Generally, when settling a claim for loss or damage, a common carrier by motor vehicle of household goods shall use the replacement costs of the lost or damaged item as a base to apply a depreciation factor to arrive at the current actual value of the lost or damaged item; however, the government limits its recovery in subrogation of a service member's claim to costs of repair when those costs are less than depreciated replacement costs and when repair will restore the property owner to the condition he was in with respect to the property prior to shipment. When the government limits its recovery from the carrier to repair costs, the repair costs generally involve the full costs of repair, not a depreciation of them.


Transit Damage; memorandum of understanding

07/02/1997

Under the Military-Industry Memorandum of Understanding on Loss and Damage Rules (MOU) the carrier is obligated to pay for damage in transit to household goods that it moved when that damage is brought to its attention in a timely manner. The wording on the carrier's check to the effect that endorsement of the check is a settlement for all claims arising from the shipment does not end or void that obligation. The carrier is still liable for damaged goods not covered by the check, but still reported in a timely manner to the carrier.


Transit Damage; measure of damages Transit Damage; pre-existing damage

06/25/1997

1. Consistent with the policy established by the Comptroller General, our Office will not question an agency's calculation of the value of damages to items in a shipment of household goods unless the carrier demonstrates by clear and convincing evidence that the agency's determination was unreasonable. 2. The fact that some pre-existing damage may be repaired incidental to the repair of transit damage does not diminish a carrier's liability where the carrier has not demonstrated that the additional cost for doing so is ascertainable.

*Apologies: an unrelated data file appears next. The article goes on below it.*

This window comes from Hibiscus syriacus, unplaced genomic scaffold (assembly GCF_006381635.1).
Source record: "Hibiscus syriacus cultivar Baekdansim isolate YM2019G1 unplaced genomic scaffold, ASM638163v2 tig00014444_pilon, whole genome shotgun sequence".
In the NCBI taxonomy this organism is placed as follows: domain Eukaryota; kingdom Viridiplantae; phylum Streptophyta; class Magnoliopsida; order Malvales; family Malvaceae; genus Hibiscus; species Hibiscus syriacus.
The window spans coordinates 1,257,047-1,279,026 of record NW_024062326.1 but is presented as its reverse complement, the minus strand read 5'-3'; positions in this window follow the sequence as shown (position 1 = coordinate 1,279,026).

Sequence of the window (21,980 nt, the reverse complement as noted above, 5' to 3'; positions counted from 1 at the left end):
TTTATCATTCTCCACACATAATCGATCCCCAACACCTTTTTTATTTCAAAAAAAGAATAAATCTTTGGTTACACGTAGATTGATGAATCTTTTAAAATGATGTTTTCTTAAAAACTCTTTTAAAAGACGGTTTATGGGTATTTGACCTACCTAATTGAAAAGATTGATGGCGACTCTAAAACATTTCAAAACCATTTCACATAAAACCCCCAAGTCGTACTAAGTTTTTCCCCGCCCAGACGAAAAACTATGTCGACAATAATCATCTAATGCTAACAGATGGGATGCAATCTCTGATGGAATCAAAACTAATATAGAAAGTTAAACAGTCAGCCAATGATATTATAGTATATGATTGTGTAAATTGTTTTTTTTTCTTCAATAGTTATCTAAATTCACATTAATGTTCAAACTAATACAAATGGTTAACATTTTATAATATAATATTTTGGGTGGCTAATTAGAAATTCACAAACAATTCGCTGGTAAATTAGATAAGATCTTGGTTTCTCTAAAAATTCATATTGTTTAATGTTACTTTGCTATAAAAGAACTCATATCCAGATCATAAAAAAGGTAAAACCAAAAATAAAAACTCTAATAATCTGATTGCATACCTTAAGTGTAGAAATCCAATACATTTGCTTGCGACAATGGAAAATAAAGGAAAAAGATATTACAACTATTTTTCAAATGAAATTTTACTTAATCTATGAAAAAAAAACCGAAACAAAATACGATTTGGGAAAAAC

Transit Damage; notice

06/18/1997

When the Joint Statement of Loss or Damage at Delivery (DD Form 1840) notes that the contents of a tool box are missing, the carrier cannot presume the correctness of the delivery receipt, and it has adequate and timely notice that the shipper may file a claim against the carrier for tools shipped in the tool box. The shipper is not required to dispatch a subsequent Notice of Loss or Damage (DD Form 1840R) to the carrier within 75 days of delivery which specifies each tool that was lost.


Transit Damage; last handler rule

06/06/1997

In an action to recover from a carrier for damage to a household goods shipment, it is a presumption of the common law that the damage occurred in the hands of the last bailee. The last custodian can avoid liability by showing that the damage or loss did not occur while the item was in its custody. Where the shipper-supplied estimate indicates that the damage to an item was caused by improper packing and also dropping of the item, the carrier remains liable for the damage. This decision was affirmed by the DoD Deputy General Counsel (Fiscal) on December 21, 2001.


Transit Damage; notice

06/06/1997